From Three Sisters
[Enter CHEBUTIKIN followed by a soldier with a silver samovar; there is a rumble of dissatisfied surprise.]
OLGA. [Covers her face with her hands] A samovar! That’s awful [Exit into the dining-room, to the table.]
IRINA. My dear Ivan Romanovitch, what are you doing!
TUZENBACH. [Laughs] I told you so!
MASHA. Ivan Romanovitch, you are simply shameless!
CHEBUTIKIN. My dear good girl, you are the only thing, and the dearest thing I have in the world. I’ll soon be sixty. I’m an old man, a lonely worthless old man. The only good thing in me is my love for you, and if it hadn’t been for that, I would have been dead long ago…. [To IRINA] My dear little girl, I’ve known you since the day of your birth, I’ve carried you in my arms… I loved your dead mother….
MASHA. But your presents are so expensive!
CHEBUTIKIN. [Angrily, through his tears] Expensive presents…. You really, are!… [To the orderly] Take the samovar in there…. [Teasing] Expensive presents!
A samovar (literally “self-brewer”) is a heated metal container traditionally used to heat and boil water in Russia…Though traditionally heated with coal or charcoal, many newer samovars use electricity to heat water in a manner similar to an electric water boiler. Antique samovars are often prized for their beautiful workmanship.
Samovar @ wikipedia
The staff room of the Cull-Loomis School of English for foreigners, Cambridge, or rather a section of the staff room – the last quarter of it. On stage are French windows, a long table, lockers for members of the staff, pegs for coats, etc., and a number of armchairs; on the table a telephone, newspapers and magazines. This is the basic set, to which, between scenes and between the two acts, additions can be made to suggest the varying fortunes of the school. Offstage, left, a suggestion of hard-backed chairs, and off left, a door to the main corridor of the school, where the classrooms are.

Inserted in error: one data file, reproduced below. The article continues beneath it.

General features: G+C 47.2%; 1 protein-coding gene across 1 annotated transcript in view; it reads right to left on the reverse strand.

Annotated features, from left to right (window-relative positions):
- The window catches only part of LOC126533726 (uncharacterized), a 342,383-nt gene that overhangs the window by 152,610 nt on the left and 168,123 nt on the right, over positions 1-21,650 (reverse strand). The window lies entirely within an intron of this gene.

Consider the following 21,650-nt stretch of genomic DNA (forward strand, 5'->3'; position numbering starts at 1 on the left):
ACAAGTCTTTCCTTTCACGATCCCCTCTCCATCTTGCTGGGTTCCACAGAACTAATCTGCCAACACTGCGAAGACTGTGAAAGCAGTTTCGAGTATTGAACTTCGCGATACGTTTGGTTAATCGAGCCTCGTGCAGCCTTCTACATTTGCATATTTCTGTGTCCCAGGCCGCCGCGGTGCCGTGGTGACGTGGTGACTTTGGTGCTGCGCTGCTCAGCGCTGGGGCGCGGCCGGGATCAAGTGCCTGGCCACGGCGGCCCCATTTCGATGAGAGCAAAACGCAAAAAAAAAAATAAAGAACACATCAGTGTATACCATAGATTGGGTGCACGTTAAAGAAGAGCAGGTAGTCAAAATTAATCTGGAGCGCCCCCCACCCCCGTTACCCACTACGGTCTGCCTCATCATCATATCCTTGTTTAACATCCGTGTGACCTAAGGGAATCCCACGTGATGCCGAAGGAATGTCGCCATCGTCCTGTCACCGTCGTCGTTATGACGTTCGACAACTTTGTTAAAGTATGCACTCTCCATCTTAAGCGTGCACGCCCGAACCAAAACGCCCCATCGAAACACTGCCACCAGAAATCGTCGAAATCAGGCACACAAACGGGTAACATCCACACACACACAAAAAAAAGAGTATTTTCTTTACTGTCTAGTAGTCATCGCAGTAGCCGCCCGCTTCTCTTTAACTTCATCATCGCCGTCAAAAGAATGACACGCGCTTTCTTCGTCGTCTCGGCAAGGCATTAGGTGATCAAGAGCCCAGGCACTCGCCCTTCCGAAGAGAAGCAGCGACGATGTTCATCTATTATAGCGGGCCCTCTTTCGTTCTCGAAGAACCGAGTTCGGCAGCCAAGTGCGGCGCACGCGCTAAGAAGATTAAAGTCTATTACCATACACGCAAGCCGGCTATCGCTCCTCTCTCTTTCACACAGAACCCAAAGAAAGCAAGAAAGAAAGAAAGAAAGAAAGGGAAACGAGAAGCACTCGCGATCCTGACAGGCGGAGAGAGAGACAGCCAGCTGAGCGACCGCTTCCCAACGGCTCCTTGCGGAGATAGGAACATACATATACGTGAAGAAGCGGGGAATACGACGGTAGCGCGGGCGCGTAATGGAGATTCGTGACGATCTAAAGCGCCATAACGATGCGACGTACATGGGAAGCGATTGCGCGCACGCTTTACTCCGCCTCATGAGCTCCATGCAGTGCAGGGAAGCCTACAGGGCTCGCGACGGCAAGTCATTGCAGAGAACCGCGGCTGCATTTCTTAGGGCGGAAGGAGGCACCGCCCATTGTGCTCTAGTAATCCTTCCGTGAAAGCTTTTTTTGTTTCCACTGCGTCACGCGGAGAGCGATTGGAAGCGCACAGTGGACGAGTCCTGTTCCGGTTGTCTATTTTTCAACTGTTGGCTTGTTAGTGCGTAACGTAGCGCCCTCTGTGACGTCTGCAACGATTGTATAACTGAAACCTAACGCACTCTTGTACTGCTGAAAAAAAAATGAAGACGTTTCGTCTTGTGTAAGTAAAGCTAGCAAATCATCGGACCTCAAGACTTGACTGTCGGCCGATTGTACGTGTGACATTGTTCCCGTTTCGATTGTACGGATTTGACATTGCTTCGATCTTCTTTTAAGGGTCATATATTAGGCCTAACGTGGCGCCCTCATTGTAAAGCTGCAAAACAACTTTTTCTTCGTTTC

How would you do it? How does it look in your head? From two different productions:
Continue reading Set design visualization exercise – Quartermain’s Terms, Simon Gray
The short story, Revelation, by Flannery O’Connor, starts off with a Mrs Turpin in a doctor’s waiting room with her husband Claud…
“That’s a beautiful clock,” she said and nodded to her right. It was a big wall clock, the face encased in a brass sunburst.
“Yes, it’s very pretty,” the stylish lady said agreeably. “And right on the dot too,” she added, glancing at her watch.
The ugly girl beside her cast an eye upward at the clock, smirked, then looked directly at Mrs. Turpin and smirked again. Then she returned her eyes to her book. She was obviously the lady’s daughter because, although they didn’t look anything alike as to disposition, they both had the same shape of face and the same blue eyes. On the lady they sparkled pleasantly but in the girl’s seared face they appeared alternately to smolder and to blaze.
This is what I imagined, more or less, based on clocks I had seen in real life, or on TV. I think there was a vogue for this sort of thing in the 60’s and 70’s.
To my mind it is kind of loud and garish. Does Mrs. Turpin really think it’s beautiful or is she just making conversation? Where’s her head at?
Mark Winegardner references this scene in the essay – Learning to Lie: An Exercise in Details, which was in the book Naming the World and other Exercises for the Creative Writer.